Low noise linear power supply schematics

Thread Starter

bjornkarl

Joined Mar 14, 2021
8
I'm looking for a help in suggesting an appropriate circuit diagram for a very low noise linear power supply with output of 5.1VDC nominal. The load is varying between min 60 and max 120mA. I already have a 120VAC/10VA R-Core transformer with 12VAC output available and was thinking it could perhaps be used for this?
 

dl324

Joined Mar 30, 2015
12,678
Welcome to AAC!

With a 12VAC secondary and a 5.1V output voltage, you should have no problems with noise from a commercial linear voltage regulator. Unless your definition of very low noise is unreasonable.
 

Thread Starter

bjornkarl

Joined Mar 14, 2021
8
Thanks Dennis! I have not been able to find a low power regulator such as this so I wanted to try and build one. But I'm not really good at circuit design :(
 

dl324

Joined Mar 30, 2015
12,678
I have not been able to find a low power regulator such as this so I wanted to try and build one. But I'm not really good at circuit design
From National Semiconductor:
clipimage.jpg
Worst case load regulation is 1% for LM317A.

Since the regulator has a lot of headroom, you don't need much filter cap after the rectifier.
 

Thread Starter

bjornkarl

Joined Mar 14, 2021
8
So how low is "low"?
That will allow better recommendations from us.
I can buy a very low regulated power supply for this audio application but it is only available as a dual output version with 2x5VDC outputs, one of which is 3.5A and the other 1.5A (cost is $165)- in other words "an overkill for my application. That power supply has a verified noise level of less than 0.08uV in the audio frequency range and it is considered "superior" for audio applications. I think their design includes "supercapacitors". What I'm looking for is a much lower power, single supply output and if there is a way to get the noise down to a similar level or thereabout I would be very happy.
 

Thread Starter

bjornkarl

Joined Mar 14, 2021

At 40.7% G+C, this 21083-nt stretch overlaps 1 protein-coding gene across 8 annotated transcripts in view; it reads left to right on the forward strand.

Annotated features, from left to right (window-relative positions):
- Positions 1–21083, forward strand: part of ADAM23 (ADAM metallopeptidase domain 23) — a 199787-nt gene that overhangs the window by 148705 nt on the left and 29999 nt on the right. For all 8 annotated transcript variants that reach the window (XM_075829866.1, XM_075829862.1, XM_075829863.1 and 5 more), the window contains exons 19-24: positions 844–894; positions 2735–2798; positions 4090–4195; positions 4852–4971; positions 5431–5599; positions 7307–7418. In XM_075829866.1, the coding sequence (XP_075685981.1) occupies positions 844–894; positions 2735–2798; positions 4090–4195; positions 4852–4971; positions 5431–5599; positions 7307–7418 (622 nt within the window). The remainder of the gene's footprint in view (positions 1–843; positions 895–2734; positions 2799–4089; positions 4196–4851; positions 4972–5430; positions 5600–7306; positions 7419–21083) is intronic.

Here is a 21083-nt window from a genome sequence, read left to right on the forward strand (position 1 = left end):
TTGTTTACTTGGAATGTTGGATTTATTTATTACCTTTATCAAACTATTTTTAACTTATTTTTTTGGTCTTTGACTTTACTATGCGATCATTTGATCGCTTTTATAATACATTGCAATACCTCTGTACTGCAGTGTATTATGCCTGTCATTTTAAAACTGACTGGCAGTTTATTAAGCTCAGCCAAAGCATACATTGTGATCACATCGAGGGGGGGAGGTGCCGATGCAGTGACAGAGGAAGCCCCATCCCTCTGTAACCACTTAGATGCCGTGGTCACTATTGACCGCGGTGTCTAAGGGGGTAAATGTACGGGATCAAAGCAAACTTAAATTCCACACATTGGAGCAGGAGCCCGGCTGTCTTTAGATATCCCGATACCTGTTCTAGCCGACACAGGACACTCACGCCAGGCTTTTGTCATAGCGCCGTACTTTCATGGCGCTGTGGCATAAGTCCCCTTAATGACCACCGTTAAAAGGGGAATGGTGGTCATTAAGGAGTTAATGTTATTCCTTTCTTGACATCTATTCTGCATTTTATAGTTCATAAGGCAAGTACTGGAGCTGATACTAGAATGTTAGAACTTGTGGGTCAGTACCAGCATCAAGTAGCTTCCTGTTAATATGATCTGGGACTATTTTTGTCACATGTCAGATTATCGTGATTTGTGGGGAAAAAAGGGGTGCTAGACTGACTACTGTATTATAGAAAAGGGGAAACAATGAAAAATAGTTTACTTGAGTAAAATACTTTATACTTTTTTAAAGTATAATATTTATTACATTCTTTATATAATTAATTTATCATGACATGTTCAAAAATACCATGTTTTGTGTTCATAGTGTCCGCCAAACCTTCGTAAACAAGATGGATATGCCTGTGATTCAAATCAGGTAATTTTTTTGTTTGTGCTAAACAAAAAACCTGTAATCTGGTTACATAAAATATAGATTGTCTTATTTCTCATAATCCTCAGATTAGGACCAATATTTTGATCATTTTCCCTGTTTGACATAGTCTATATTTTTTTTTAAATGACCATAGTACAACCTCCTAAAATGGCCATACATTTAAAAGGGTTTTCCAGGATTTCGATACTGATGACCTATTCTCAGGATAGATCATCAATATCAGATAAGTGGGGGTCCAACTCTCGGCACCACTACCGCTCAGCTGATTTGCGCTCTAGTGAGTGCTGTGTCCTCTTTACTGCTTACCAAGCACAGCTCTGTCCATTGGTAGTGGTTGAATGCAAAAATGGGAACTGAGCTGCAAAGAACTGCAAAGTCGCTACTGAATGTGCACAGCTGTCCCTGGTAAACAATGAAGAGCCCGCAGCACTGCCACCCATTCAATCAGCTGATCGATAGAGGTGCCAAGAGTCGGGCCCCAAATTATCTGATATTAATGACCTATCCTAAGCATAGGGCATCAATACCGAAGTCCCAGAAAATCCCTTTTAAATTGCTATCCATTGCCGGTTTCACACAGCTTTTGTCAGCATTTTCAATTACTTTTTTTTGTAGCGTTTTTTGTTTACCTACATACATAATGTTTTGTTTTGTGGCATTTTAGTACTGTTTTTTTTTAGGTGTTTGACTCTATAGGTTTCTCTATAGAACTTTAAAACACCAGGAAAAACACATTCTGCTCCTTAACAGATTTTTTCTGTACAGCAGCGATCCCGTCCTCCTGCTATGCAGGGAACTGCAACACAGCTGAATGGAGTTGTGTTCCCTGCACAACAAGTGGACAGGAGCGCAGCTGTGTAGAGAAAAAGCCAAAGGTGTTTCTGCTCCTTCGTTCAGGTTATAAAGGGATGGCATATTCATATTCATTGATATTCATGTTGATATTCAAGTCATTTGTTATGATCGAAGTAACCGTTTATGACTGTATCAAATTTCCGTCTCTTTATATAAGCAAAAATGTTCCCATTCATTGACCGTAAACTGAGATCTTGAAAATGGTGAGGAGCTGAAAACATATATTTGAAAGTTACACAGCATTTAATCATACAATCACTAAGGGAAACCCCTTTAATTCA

8
Not really sure that I really need that exact low level. But the power supply that I mentioned has been measured at that level. I will use the intended power supply to power the so called "clean side of an Allo DigiOne Signature HAT for Raspberry Pi4B having an SPDIF Coax output All reviewers of this device performance complain about audible noise if the HAT is powered by a regular switched power supply. Thus many users buy the commercially availably Linear Power supply mentioned previously (at $165). My thinking is that I will use a regular switched power supply to power the RPi while using the requested design for the clean side of the DigiOne board (the "clean" side of the board is galvanically isolated from from the RPi power supply so that any noise from the Rpi and the rest of the HAT is avoided).
 

crutschow

Joined Mar 14, 2008
26,737
Well, I doubt you need that low a noise for your application, and standard low-noise IC regulator should suffice.
If you Google low-noise IC regulators you will get many hits (here's an example).
I would think that a power supply noise of a few tens of microvolts should be more than sufficient for you application.
 

dl324

Joined Mar 30, 2015
12,678
Thus many users buy the commercially availably Linear Power supply mentioned previously (at $165).
Audiophiles make a number of outrageous claims. They say they can hear the difference between low oxygen copper and regular cables. Some even claim they can hear artifacts from wire splices.

Some people use carbon composition resistors because they say they like the distortion they introduce. Unfortunately, you need to be operating at over 100V to get that effect (as I recall).
 

Thread Starter

bjornkarl

Joined Mar 14, 2021
8
Dennis,
I'm fully aware that some Audiophiles makes such claims. But not all of them. There is some people (like me) that would listen to music from a simple cheap device rather than not listening to music at all. But, in the case I have discussed here I have had the privilege of listening to the described DigiOne Streamer using a lower cost switched power supply and compared it to a clean power supply input using a Li-Ion battery pack. The difference was audibly very clear in favor of the battery supply. So, yes I may not need the ultra low noise as stated in the Linear Power supply referenced earlier (which I think is a unit that appeal to the more outrageous "demands"). Just looking for a solution that filters out clearly audible noise and which I can put together for substantially lower cost (and I do not wish to use a li-Ion pack as that requires constant attention to charge).
 

Papabravo

Joined Feb 24, 2006
15,471
Sorry, but gone are the days where a handful of discrete components on a breadboard or even a PCB can match the performance of an integrated component. It is really tough to out do the silicon makers.
 

Thread Starter

bjornkarl

Joined Mar 14, 2021
8
Sorry, but gone are the days where a handful of discrete components on a breadboard or even a PCB can match the performance of an integrated component. It is really tough to out do the silicon makers.
I believe you are right! I will pursue a solution with a battery powerpack instead. A 20000mAh pack should give me about a day of use before needing a charge.
 

Thread Starter

bjornkarl

Joined Mar 14, 2021
8
Why are you reversing gears and going with a battery, when a low-noise linear IC regulator would likely be more than adequate?
I'm not reversing gears entirely. I will put together a linear regulator and test side by side with a battery to see if I can hear the difference.
 
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